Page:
Kathy Wagner is the Program Coordinator for the Aitchision Public Service Undergraduate Fellowhip Program and Director of the Hopkins Center for Advanced Governmental Studies in Washington, D.C., which icludes the M.A. in Government and the M.A. in Global Security Programs. She has taught courses in public policymaking, environmental policy and research methods at Hopkins for over ten years. Prior to joining Hopkins, she taught at Swarthmore College and was previously a Congressional Fellow in the Office of Technology Assessment and later a policy analyst and project director there. She is the lead editor and contributor of Environmental Management in Healthcare Facilities and the author of several articles on environmental policy making. She received her PhD in Goverment from Cornell University in 1987 and her BA with High Honors in Psychology from Oberlin College 1981.
Our Fellows and Alumni
Recent Aitchison fellows and their internship placements.
"For me, being an Aitchison Fellow meant taking my previous understandings of government and turning them upside down. I know I gained invaluable writing and analytical skills while making personal connections with top thinkers in the Washington world. Overall, my experiences as an Aitchison Fellow are best summed up in a single word: inspiring." -- Elizabeth DeMeo, 2010 Aitchison Fellow, Congressional Office Intern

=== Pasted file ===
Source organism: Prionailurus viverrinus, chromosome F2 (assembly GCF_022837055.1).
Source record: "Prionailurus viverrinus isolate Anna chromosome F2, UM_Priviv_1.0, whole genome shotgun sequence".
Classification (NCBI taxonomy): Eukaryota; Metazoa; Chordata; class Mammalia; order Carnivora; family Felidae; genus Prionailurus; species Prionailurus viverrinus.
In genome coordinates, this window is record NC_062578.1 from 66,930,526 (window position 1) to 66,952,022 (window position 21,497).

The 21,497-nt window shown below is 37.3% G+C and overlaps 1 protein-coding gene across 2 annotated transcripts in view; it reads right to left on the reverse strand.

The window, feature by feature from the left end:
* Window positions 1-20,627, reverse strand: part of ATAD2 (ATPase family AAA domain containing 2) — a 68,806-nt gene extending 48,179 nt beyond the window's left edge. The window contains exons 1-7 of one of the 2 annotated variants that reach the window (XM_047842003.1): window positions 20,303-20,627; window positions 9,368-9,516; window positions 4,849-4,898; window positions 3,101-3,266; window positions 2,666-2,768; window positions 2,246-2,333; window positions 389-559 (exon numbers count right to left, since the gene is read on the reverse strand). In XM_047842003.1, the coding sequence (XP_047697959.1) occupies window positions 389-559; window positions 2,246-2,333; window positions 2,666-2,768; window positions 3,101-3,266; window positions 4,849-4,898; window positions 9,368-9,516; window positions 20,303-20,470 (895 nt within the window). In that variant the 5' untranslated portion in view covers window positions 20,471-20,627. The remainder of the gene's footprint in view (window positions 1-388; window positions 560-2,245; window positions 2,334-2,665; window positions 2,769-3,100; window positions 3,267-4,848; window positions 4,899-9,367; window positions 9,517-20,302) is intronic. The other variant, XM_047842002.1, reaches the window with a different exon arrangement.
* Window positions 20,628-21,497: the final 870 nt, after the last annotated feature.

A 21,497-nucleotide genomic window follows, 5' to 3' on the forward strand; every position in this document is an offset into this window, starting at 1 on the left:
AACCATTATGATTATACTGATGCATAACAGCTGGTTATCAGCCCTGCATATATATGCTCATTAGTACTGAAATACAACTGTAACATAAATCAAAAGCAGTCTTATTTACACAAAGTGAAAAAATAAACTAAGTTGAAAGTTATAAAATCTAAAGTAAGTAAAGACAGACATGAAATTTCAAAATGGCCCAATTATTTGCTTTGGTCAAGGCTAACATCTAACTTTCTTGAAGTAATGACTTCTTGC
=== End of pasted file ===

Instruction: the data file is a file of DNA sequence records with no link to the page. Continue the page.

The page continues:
"The Aitchison Program enabled me to apply the theory of government and its workings to actual practice through my internship in the Senate. I gained a definite direction for where I would like to take my studies and career. My experience as an Aitchison Fellow prepared me for acceptance into the Hopkins' MA in Government Program and a career-entry position in the Pentagon." -- Liusuke Nagayoshi, 2010 Aitchison Fellow, Congressional Office Intern
Students are charged their normal tution and the costs for housing are at the rates charged by UCDC ( i.e., $4,726 total fees for fall 2011), but are billed through Hopkins. (A limited number of single rooms are available for an additional fee.) Since the Aitchison Fellowship is a JHU program all financial aid is applicable to the program costs.
All JHU students are eligible to apply for the Aitchison Fellowship. Preference will be given to students who are rising juniors or seniors.